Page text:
Today ( 19.08.19) Afghanistan celebrates its 100 years of independence, and Afghan women have a more significant contribution to the building of Afghan history, economic development, and stability of the country than is usually recognized. Afghan women have often held special status, from governing various parts of the country, to mediating between warring tribes, to influencing the security, politics and development of the country. They have worked and advocated tirelessly for peace and stability throughout the history of Afghanistan.
Today Afghan girls and women are 15.5 million out of 31.6 million population; 3,126 Afghan women are National Police and 1,179 are in the Afghan National Army and that includes officers and captains. At least 3,755 Afghan women are doctors; 101,150 are university students; 2,477 are university professors; and 66,076 are teachers while 3,513,757 of school students are Afghan girl. 85,177 Afghan women are civil servants, 240 are judges, 800 are businesswomen, 3 are ministers, 10 are deputy ministers, and 4 are Ambassadors. In addition, Afghan women have invested around $77 million in private sector through 1700 companies.
Since women comprise half of the country’s population and are prominent stakeholders in the public and private sectors, Afghan women present their positions to the negotiation teams on both sides of the intra-Afghan dialogue. These positions are prioritized chronologically: 1) complete ceasefire, 2) preservation of the government system as the Islamic Republic, 3) preservation of the constitution of the Islamic Republic of Afghanistan, 4) social and political participation of women, 5) and protection of women’s rights that are granted to all Afghans by Afghanistan’s constitution chapter 2 and the International Human Rights conventions.
From 2001 to 2018, the total death toll in Afghanistan is 147,000, and 38,480 are civilians, nearly 4000 civilians were killed and injured so far in 2019. Peace is one of the basic rights of each individual in this country. This war has affected the entire country, but more specifically, women and children. There are more than 600,000 widows in Afghanistan.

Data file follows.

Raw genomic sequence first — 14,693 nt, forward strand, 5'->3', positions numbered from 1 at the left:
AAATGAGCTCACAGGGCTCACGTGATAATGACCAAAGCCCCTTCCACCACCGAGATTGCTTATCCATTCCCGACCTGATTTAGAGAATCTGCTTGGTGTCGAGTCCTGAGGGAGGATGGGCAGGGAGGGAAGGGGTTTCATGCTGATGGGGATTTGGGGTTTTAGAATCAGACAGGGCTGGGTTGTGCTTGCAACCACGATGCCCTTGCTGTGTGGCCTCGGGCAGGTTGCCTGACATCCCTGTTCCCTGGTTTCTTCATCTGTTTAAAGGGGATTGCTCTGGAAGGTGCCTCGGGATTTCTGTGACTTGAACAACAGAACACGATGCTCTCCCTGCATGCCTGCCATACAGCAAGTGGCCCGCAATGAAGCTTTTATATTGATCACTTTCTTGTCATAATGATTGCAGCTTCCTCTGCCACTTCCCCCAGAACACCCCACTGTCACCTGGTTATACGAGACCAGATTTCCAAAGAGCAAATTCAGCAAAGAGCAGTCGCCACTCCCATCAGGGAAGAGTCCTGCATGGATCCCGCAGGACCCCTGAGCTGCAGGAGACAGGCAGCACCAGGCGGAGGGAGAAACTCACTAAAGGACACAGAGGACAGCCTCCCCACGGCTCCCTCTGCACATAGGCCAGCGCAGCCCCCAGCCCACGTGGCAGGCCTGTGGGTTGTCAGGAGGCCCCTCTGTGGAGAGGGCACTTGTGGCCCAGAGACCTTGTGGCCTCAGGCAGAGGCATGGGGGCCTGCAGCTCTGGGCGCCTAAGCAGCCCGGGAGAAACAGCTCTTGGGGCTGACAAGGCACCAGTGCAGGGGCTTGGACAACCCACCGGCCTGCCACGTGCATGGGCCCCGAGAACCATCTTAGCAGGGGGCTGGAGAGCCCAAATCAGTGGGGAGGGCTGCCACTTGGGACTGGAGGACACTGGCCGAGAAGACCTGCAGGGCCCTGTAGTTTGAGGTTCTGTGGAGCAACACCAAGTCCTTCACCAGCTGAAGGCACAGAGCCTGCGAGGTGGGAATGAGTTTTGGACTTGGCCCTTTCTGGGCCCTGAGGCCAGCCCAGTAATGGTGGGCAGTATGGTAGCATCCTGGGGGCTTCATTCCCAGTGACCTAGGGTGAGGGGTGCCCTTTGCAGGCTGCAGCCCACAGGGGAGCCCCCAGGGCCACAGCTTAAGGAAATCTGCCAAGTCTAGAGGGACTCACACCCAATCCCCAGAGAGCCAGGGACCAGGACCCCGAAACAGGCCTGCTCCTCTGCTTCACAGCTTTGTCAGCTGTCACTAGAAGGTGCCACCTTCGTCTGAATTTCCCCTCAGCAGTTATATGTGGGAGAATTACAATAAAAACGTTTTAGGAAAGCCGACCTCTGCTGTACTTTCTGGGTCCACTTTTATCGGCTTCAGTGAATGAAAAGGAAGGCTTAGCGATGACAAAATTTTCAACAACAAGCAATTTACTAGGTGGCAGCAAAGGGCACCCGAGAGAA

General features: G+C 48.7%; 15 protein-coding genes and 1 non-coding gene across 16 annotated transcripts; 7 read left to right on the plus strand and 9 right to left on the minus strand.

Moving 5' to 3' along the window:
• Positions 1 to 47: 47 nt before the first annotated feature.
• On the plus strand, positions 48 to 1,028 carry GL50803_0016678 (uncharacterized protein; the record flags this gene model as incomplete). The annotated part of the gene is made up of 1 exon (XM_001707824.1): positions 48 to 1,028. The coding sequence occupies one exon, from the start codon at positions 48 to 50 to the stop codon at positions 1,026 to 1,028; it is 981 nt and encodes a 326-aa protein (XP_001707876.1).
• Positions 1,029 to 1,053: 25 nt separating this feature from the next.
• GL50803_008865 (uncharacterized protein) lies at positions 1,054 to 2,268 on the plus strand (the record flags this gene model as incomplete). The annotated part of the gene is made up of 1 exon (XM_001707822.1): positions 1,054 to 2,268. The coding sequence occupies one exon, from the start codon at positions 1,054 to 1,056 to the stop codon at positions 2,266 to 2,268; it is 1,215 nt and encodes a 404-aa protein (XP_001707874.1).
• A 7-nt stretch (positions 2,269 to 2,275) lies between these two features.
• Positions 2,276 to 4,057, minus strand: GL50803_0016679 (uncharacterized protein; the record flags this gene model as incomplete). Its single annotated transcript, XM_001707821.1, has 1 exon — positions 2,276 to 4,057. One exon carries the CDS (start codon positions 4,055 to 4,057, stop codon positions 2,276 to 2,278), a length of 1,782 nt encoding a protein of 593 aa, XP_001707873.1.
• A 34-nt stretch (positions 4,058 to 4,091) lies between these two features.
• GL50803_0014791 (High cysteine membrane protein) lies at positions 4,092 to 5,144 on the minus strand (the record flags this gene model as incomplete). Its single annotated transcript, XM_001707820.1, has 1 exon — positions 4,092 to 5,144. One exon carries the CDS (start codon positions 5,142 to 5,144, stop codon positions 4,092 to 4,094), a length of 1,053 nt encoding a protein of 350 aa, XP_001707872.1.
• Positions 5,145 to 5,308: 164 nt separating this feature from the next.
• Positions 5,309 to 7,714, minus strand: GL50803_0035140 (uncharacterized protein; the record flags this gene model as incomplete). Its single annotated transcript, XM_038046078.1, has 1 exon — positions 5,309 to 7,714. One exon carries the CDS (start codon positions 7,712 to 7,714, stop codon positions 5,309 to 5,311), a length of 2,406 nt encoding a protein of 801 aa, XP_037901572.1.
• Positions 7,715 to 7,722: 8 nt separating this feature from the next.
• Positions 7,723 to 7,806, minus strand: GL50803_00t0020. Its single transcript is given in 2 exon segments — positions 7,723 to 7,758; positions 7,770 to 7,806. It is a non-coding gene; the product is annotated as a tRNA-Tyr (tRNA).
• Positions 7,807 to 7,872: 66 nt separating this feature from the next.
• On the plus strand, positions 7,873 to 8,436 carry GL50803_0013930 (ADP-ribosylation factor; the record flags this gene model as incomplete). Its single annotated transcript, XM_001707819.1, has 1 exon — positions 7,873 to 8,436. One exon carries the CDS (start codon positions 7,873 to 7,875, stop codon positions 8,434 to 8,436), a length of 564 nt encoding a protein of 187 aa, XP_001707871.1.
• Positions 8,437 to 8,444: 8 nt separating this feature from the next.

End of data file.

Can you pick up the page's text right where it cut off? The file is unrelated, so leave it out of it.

Therefore, as the population most affected by the war and crucial stakeholders in the security sector of Afghanistan, Afghan women demand a complete ceasefire. Even after the reduction of violence agreed in last intra-Afghan dialogue, the killing of civilians continues. Afghan women call on the Taliban to uphold their commitments in order to build trust with the people, especially the women, of Afghanistan.
THE ISLAMIC REPUBLIC OF AFGHANISTAN
Since the Afghan constitution and civil codes are based on Islamic values, the Afghan women strongly believe that the “Islamic Republic of Afghanistan” is an Islamic country. The preamble to the Afghan constitution starts by emphasizing this basis, stating: “We the people of Afghanistan: Believing firmly in Almighty God, relying on His divine will and adhering to the Holy religion of Islam.” To provide for the continuity of Islamic government, the constitution of the Islamic Republic guarantees women’s full participation in Afghanistan’s elections, freedom of speech, accountability of governing bodies to the Afghan public, freedom of the press, and access to information. Afghan women were 38% of the voters in the presidential election of 2014, and 33% in parliamentarian polls of 2019. In contrast, the Islamic Emirate of Afghanistan denied women the rights to education, the rights to work and to participate in socio-economic spheres of the country, which is contrary to the practices that the Islamic World from Saudi Arabia to Pakistan enjoy. The Islamic Emirate also degraded the country’s economic development because they denied women the right to work, which is half of the country’s human resources. Thus, women of Afghanistan support and stand by the Islamic Republic of Afghanistan and the success already achieved in building it up with so many sacrifices of the last 18 years.
PRESERVATION OF AFGHANISTAN’S CONSTITUTION
The present constitution of the Islamic Republic of Afghanistan was agreed upon by more than 502 delegates representing Afghan men and women from across the country at the Constitutional Loya Jirga and formally ratified on January 26, 2004. Article three of the constitution does not allow any law or any sections of the constitution to contradict the tenets and provisions of the holy religion of Islam. Articles one and two declare Afghanistan as the Islamic Republic, independent, unitary, and indivisible state. The sacred religion of Islam is the religion of the Islamic Republic of Afghanistan. Followers of other faiths shall be free within the bounds of the law to practice their faith and religious rituals.